There has been much discussion about the possible impact Brexit might have on the European Health Insurance Card (EHIC).

Currently UK citizens can secure necessary state healthcare treatment, free, or at reduced cost, when travelling in the European Economic Area (EEA) or Switzerland. The card is hugely popular, being carried by some 27 million people according to the Department of Health.


Of course the EHIC only covers temporary stays in participating countries. The available benefits also vary between countries with none covering the cost of things like medical repatriation. That’s why the EHIC should only be seen as a complement to, rather than replacement for, personal or business travel insurance. For those actually resident in participating countries the EHIC is irrelevant: they need either prove eligible for state healthcare in their host nation, or be protected by private international medical insurance.


The EHIC is not, though, a European Union initiative. Travellers need have no immediate concern or dismay at the possible loss of this prized benefit. It will not disappear at the EU’s behest when Article 50 is triggered. Its future is actually dependent upon the UK’s relationship with the EEA and if we’re in or out of the Single Market.

Whilst we might have some idea of the direction of political travel, we don’t as yet know for certain quite what our destination is going to be.

There is one group of UK citizens though for which, in the the here and now, there is no such uncertainty.

Health insurance in the Crown dependencies

There are three British Crown dependencies: the Bailiwick of Guernsey, Bailiwick of Jersey and the Isle of Man. These territories operate semi-autonomously of the UK government. This means they have their own political representations and administer their own healthcare systems.

They do not offer EHIC protection (this is true too of the Principality of Monaco, Republic of San Marino and Vatican City).

However, both the Isle of Man and Jersey have struck reciprocal healthcare agreements with the UK government. This means that if you qualify for NHS healthcare then you can also receive emergency treatment on either of these islands free of specific emergency treatment charges.

On Jersey this applies only if your visit to the island is intended to last less than three months, with both agreements designed to serve those visiting rather than moving permanently to these territories.

Guernsey, which also covers Alderney and Sark, has no reciprocal health agreement with the UK. This means that UK citizens visiting these islands must pay for Emergency Department treatment.

Here the charges for a visit for just advice and assessment range from £55 to £165, depending upon the day and time you drop by A&E. You must then add any applicable fees if you need a consultation, treatment and medication, with a charging scale running for £45 to £340.

The whole of Guernsey’s healthcare system is private, from GPs, dentists and through to physiotherapists and other health professionals. So resident or visitor, you must pay. It is not surprising then that the States of Guernsey, the islands’ parliamentary administration, strongly recommends that visitors take out private medical insurance.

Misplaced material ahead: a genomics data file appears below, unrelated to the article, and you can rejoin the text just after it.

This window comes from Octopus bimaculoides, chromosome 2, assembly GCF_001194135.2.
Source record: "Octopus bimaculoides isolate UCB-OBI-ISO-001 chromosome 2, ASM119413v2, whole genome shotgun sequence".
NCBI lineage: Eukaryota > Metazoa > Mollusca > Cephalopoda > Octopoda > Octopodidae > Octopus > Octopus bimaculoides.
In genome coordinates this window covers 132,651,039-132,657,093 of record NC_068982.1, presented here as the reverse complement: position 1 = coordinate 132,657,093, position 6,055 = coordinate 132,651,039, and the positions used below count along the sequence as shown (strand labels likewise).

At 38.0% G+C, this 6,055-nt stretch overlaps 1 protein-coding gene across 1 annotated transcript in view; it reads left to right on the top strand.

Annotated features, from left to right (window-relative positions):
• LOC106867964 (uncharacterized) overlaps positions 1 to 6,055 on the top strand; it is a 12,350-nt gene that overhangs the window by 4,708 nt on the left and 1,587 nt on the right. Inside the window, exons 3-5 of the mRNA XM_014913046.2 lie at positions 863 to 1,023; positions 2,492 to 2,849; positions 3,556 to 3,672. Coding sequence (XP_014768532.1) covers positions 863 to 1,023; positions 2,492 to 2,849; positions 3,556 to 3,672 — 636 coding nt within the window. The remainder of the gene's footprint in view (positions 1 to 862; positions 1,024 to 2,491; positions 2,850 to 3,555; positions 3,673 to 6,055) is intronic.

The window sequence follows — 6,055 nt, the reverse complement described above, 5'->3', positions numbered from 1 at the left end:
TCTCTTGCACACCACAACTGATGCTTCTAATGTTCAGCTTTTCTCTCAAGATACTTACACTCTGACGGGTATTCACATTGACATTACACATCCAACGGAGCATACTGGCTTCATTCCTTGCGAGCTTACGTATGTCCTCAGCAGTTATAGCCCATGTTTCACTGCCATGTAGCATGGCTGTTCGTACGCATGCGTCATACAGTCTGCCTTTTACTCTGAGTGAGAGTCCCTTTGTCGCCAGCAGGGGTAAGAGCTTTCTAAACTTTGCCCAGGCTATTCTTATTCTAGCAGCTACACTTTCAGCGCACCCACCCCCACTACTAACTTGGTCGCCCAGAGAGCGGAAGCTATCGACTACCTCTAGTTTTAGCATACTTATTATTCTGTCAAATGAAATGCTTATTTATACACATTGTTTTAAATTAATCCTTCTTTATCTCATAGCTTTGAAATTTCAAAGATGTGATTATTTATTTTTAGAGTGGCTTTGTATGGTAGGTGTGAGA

Indeed, if you’re visiting any country outside the UK it is strongly advised (not least by our own Foreign & Commonwealth Office) that you take out travel insurance. This is because whether the EHIC or a reciprocal health agreement applies, you can still benefit from non-emergency care and the potentially huge cost of, say, an air ambulance to get you back home and under NHS care.

Does private health insurance cover the Channel Islands and Isle of Man?

There is no one simple answer to this question because the cover available will depend upon both the insurer and policy chosen.

Insurers typically offer a choice of hospital lists. The cost of your private medical insurance will in part be determined by the list chosen. A more extensive list will attract a higher premium, but give you greater choice of where you can be treated and the specialisms offered.

For example Bupa’s Essential Access hospital list includes Guernsey’s Princess Elizabeth Hospital, five treatment and diagnostic facilities on Jersey and the Isle of Man’s Noble Hospital. But all are excluded from the private healthcare insurer’s Extended Choice lists.

So, if you think you need health insurance for a Crown dependency, you should carefully ready the policy before you sign on the dotted line.

If you’re going to be working in the Channel Islands, Isle of Man or anywhere outside the UK, then you could well benefit from international or European health insurance. This can either be purchased by you as a private individual, or be provided by your employer through a group risk scheme.

Whilst the benefits and limits will vary, these policies can help not simply with emergency but more everyday healthcare treatments. This might be things like GP consultations and attention for minor ailments or injuries which arise when you’re abroad.

  • If you have any questions about health insurance for the Channel Islands, Isle of Man, or international medical insurance, we’d be pleased to help. You can call our expert advisers on 0800 018 3633 (for individuals) or 01254 504910 (for businesses and organisations).

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